Title of Presentation: Faint Near-Neighbor Detection with a Fiber Nuller

Primary (Corresponding) Author: Gene Serabyn

Organization of Primary Author: NASA Jet Propulsion Laboratory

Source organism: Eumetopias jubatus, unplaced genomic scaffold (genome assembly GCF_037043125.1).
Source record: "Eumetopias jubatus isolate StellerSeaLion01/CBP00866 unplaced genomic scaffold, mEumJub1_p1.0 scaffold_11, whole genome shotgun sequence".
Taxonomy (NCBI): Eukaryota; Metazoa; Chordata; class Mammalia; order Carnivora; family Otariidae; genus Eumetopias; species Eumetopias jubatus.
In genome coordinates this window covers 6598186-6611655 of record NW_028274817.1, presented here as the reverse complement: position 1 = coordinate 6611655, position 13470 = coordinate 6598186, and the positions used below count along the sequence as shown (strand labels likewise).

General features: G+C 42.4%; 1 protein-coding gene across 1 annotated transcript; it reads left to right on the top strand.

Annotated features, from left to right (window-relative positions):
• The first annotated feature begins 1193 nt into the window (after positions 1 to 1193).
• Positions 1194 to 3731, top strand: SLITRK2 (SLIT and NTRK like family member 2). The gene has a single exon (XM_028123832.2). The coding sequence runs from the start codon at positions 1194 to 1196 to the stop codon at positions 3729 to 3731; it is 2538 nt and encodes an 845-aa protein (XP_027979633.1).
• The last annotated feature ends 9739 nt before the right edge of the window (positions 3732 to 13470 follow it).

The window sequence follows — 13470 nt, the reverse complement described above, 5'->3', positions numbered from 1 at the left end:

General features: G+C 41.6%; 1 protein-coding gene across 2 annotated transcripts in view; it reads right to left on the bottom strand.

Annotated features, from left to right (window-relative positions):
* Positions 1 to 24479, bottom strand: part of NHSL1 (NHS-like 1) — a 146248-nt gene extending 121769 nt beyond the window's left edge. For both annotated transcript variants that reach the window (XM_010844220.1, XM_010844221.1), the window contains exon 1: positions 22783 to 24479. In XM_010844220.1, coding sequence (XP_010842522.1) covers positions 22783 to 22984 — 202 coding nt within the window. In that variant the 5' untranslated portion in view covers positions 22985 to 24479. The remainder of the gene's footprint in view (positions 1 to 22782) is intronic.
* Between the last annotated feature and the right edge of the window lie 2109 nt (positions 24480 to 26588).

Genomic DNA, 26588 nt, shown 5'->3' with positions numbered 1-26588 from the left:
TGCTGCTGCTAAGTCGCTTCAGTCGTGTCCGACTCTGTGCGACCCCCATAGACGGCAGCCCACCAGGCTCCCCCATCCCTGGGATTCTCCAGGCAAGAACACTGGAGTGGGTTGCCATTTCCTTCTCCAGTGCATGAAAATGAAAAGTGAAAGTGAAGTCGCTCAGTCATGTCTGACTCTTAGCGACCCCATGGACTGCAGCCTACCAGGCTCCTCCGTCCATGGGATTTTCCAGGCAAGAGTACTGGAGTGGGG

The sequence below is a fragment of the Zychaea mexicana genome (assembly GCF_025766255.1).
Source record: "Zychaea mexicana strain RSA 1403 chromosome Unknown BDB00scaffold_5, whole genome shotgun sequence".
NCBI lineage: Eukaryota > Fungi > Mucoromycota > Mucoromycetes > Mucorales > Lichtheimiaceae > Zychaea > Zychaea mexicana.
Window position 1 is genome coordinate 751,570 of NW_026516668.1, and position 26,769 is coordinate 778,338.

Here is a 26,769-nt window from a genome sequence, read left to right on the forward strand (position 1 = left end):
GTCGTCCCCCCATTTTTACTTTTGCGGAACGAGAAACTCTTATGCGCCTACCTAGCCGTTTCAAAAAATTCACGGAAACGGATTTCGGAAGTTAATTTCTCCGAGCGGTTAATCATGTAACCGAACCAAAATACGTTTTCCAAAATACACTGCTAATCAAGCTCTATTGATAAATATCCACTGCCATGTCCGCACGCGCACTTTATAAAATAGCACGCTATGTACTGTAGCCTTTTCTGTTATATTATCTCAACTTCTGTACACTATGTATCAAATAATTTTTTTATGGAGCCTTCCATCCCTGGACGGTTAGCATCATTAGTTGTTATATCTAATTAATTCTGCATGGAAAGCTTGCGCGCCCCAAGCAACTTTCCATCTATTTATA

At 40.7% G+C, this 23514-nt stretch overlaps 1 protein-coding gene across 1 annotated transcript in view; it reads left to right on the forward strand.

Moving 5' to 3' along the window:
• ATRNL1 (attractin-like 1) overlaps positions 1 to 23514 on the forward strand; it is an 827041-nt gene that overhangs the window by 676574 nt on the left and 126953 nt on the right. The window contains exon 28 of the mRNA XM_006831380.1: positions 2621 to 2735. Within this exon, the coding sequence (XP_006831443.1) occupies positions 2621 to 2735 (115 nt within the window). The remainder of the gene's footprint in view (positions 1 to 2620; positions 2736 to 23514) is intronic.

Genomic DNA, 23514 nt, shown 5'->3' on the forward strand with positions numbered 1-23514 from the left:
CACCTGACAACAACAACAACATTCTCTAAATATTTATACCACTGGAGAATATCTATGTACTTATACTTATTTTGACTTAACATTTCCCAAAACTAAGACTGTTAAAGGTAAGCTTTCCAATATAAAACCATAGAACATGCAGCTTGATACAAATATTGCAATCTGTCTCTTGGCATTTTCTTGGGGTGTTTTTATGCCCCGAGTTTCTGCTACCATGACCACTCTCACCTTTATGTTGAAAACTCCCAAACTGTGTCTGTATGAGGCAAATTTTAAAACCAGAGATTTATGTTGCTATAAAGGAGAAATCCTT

Abstract:  Direct detection of light from exo-planets remains extremely difficult, except in a few limiting cases, because of the high contrasts and small angular separations involved. In this research, demonstration of a novel high-contrast hybrid coronagraph/interferometer is being pursued. The instrument, the “fiber nuller,” consists of a rotating nulling interferometer baseline within the envelope of a single-telescope aperture. After applying a pi phase shift between a pair of subapertures, the two beams are coupled directly to a single mode fiber, with no intervening optics, leading to a very simple interferometric beamcombiner. However, because only a single telescope is made use of, the instrument can also be described as a coronagraph. Regardless of nomenclature, the inner working angle of this approach is quite small. Such an instrument can thus not only provide a testbed for interferometric signal detection and demodulation approaches needed by nulling interferometers such as TPF-I, but it also provides a very competitive coronagraph. Initial laboratory fiber nulling results are now at the 10-6 (laser) and 10-4 (broadband) levels, more than sufficient for the next step of moving the experiment to the telescope. An initial fiber nulling experiment at Palomar is currently in the works for the spring of 2007.